Former president Enrique Peña Nieto has defended the legality of his wealth after the federal government revealed it had asked the Attorney General’s Office (FGR) to investigate money transfers and companies from which he allegedly benefited.
At President López Obrador’s press conference last Thursday, the head of the Financial Intelligence Unit (UIF) said there was evidence that Peña Nieto – who was in office between 2012 and 2018 – received 26 million pesos (US $1.25 million at today’s exchange rate) in transfers between 2019 and 2021.
Pablo Gómez Álvarez said that a sister of the former president transferred the funds from an account in Mexico to Spain, where Peña Nieto now lives. He said that she also sent checks for 29 million pesos to Peña Nieto’s brother.
“The blood relative made withdrawals for 189.85 million pesos and deposits for 74.52 million pesos between 2013 and 2022. … The deposits are relevant given that, as cash operations, the source is unknown,” Gómez said.
Among other questionable dealings, Gómez said the UIF detected that Peña Nieto has links to two companies with “fiscal and financial irregularities.”
The official said that the former president was a shareholder in one company – “company A” – that transferred large amounts of money. “It’s a family company that existed before the former president became president,” Gómez said.
He said that the other company – “company B” – was formed by Peña Nieto and family members prior to 2012. “It has a symbiotic relationship with a multinational company that benefited from federal government contracts during the administration of the then head of the executive,” Gómez said.
The UIF chief added that company B – a manufacturer of plastics and disposable medical materials – has been identified as a government supplier and provider of services, and won contracts worth a total of 10.53 billion pesos (US $508 million at today’s exchange rate) during Peña Nieto’s administration. Between 2015 and 2021, it transferred large quantities of money – over 1.5 billion pesos – to the United States, Ireland and the United Kingdom, Gómez said.
“The complete information with all the details has been delivered to the federal Attorney General’s Office and the FGR has opened an investigative file. The FGR will do the investigation and the Financial Intelligence Unit will provide everything it needs,” he said.
“The UIF is never in charge of investigations,” Gómez stressed, distancing the government from the prosecution of the case. “The UIF simply collects information in accordance with the law, analyzes it and delivers it” to other authorities, he said.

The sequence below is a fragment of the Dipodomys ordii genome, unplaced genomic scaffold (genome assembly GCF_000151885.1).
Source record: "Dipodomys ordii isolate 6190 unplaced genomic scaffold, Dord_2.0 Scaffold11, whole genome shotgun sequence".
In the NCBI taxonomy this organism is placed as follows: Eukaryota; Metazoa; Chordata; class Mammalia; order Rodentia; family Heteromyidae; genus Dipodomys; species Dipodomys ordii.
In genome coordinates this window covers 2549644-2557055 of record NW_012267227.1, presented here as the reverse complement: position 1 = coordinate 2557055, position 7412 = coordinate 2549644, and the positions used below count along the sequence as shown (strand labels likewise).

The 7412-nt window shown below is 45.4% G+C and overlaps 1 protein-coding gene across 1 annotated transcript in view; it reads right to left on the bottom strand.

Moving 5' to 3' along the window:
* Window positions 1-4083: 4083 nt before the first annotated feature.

Gómez rejected any suggestion that the case was politically motivated. “There is not a policy of persecution for purely political reasons,” he said.
Asked what crimes Peña Nieto was accused of, the UIF chief said that was up to the FGR to determine. “That’s part of its constitutional function at the time of prosecuting a case. … While there’s no prosecution of a case, there’s no crime,” Gómez said.
The UIF chief’s remarks brought Peña Nieto out of a five-month-long social media hibernation, with the ex-president writing on Twitter that he was certain he would be given the opportunity to clear up “any questioning” about his wealth and prove its legality. “I express my confidence in the institutions … of justice,” he added.
José Antonio Crespo, a political scientist, described the case against Peña Nieto as “political,” but predicted nothing will come of it.
“Once again it’s a political use of justice, of the law, that’s why it’s coming out now,” he told the newspaper El Universal.
Crespo said he believed that the government was seeking to pressure Peña Nieto to use his significant influence in his native México state to help the ruling Morena party win the 2023 gubernatorial election. He said it appeared that the government wants the ex-president – a former governor of México state – to ask the Institutional Revolutionary Party and the current México state Governor Alfredo del Mazo Maza (a cousin of Peña Nieto) to help Morena.
“The president will use everything necessary to win the entity due to its political and economic importance,” Crespo said, noting also that the 2023 election is a forerunner to the 2024 presidential election.
He predicted that neither the UIF nor the FGR will investigate Peña Nieto thoroughly, describing the case against him as a “smokescreen.”
Crespo said that the apparent charges the ex-president faces are minor compared to the multi-billion-peso “Master Fraud” embezzlement scheme and Pemex’s 2013 purchase at a vastly inflated price of what has been described as a “junk” fertilizer plant. Former cabinet minister Rosario Robles is in prison in connection with the former case, while ex-Pemex CEO Emilio Lozoya is in jail in relation to the latter.
Crespo said the government could enlist Peña Nieto’s support in México state within the framework of an impunity pact the former president allegedly reached with his successor. If Peña Nieto agrees to help Morena, law enforcement institutions could subsequently say that they found nothing against him, the political scientist said.
José Perdomo, a legal academic at the La Salle University, described Gómez’s airing of the Peña Nieto case as an act of an “eminently political nature” and warned that it could become a “media circus.”
He said it was clear there was an impunity pact between López Obrador and his predecessor, and suggested that the former president’s questionable conduct was revealed last Thursday to divert attention from the country’s serious problems, such as violence and inflation.